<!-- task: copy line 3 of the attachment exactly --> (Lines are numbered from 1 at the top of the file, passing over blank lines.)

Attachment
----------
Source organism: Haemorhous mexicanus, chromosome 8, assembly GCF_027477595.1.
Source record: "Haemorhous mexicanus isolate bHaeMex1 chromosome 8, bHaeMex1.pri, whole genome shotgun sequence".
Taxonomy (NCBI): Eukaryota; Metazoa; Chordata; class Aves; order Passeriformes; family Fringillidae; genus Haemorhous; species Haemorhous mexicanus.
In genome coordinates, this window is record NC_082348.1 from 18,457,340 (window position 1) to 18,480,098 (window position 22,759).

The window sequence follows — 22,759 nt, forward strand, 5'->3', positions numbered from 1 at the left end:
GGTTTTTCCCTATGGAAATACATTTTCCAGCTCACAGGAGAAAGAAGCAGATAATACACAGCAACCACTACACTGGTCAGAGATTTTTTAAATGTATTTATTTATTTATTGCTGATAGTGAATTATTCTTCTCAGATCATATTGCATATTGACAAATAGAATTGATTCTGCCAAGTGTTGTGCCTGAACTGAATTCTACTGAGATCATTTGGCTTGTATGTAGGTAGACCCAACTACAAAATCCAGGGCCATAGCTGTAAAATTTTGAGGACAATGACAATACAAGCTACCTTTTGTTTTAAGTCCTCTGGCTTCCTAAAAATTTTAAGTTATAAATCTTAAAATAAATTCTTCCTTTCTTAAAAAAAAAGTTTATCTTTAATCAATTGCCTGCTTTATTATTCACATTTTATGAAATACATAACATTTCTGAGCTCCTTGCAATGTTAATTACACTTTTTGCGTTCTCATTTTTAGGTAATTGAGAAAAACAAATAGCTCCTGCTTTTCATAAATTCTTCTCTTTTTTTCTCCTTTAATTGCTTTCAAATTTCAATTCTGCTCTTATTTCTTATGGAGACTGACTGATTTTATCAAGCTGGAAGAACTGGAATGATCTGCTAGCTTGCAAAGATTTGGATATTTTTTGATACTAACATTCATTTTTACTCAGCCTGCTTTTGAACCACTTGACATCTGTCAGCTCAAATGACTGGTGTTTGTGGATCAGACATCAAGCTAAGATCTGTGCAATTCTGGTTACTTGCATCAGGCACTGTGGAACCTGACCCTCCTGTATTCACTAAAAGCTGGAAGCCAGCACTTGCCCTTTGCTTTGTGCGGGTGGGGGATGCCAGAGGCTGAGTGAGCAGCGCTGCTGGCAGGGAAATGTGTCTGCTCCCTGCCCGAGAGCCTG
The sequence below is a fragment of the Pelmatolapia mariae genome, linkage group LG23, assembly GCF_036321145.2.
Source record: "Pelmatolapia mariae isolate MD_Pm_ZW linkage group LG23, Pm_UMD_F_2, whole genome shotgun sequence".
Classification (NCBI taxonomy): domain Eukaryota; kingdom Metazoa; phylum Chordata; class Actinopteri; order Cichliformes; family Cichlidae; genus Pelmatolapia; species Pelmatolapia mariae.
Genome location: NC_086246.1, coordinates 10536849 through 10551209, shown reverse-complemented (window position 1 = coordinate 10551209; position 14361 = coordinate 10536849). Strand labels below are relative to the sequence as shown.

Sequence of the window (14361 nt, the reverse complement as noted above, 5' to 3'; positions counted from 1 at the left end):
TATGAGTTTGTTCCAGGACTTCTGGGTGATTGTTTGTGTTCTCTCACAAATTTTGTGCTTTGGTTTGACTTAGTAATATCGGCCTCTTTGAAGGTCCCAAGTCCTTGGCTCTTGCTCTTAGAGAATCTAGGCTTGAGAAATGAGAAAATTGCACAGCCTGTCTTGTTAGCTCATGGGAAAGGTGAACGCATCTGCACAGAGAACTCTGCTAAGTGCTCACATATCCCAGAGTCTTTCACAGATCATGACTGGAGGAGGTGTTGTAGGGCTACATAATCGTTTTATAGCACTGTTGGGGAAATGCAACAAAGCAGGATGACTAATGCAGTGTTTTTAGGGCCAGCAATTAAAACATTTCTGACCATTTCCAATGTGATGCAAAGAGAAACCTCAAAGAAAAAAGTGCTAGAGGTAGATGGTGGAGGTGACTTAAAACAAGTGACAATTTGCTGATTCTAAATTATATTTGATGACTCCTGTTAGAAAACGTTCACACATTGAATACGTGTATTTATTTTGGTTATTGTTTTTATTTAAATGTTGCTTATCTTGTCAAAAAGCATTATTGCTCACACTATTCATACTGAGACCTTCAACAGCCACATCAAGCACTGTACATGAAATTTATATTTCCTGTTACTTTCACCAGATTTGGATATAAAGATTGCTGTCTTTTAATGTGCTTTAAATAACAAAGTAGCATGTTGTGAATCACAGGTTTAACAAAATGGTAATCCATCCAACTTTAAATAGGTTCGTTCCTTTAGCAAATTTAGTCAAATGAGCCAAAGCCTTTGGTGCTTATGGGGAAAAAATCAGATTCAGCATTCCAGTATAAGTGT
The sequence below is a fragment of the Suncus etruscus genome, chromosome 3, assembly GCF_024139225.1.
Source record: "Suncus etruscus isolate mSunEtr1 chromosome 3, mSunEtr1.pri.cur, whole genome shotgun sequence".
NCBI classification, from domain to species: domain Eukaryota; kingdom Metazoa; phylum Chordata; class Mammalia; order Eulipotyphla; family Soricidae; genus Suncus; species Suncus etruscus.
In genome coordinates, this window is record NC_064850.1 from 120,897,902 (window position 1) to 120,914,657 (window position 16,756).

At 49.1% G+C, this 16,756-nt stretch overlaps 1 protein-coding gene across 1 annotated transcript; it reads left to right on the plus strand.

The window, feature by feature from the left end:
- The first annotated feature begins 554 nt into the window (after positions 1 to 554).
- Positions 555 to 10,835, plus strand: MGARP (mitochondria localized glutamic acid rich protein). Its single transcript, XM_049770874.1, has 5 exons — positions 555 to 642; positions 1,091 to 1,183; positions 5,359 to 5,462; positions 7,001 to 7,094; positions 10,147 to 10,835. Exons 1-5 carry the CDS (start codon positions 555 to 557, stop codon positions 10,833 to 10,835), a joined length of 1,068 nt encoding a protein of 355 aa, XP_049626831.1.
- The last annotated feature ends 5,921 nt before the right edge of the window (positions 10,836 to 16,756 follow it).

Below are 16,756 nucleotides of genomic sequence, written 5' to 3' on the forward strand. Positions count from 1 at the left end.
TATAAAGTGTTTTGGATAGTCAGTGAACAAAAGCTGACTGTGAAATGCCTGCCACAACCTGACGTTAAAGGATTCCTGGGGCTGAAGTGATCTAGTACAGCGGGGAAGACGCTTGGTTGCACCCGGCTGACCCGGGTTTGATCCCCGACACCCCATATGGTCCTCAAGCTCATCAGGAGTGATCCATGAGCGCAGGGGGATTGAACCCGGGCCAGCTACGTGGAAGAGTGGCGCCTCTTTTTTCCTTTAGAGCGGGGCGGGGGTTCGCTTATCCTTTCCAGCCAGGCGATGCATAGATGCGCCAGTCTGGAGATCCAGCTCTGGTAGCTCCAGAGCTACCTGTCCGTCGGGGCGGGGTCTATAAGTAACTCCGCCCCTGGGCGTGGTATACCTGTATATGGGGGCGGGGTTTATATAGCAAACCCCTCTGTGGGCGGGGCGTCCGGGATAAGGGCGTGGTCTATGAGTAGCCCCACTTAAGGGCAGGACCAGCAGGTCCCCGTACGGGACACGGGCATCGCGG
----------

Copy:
Taxonomy (NCBI): Eukaryota; Metazoa; Chordata; class Aves; order Passeriformes; family Fringillidae; genus Haemorhous; species Haemorhous mexicanus.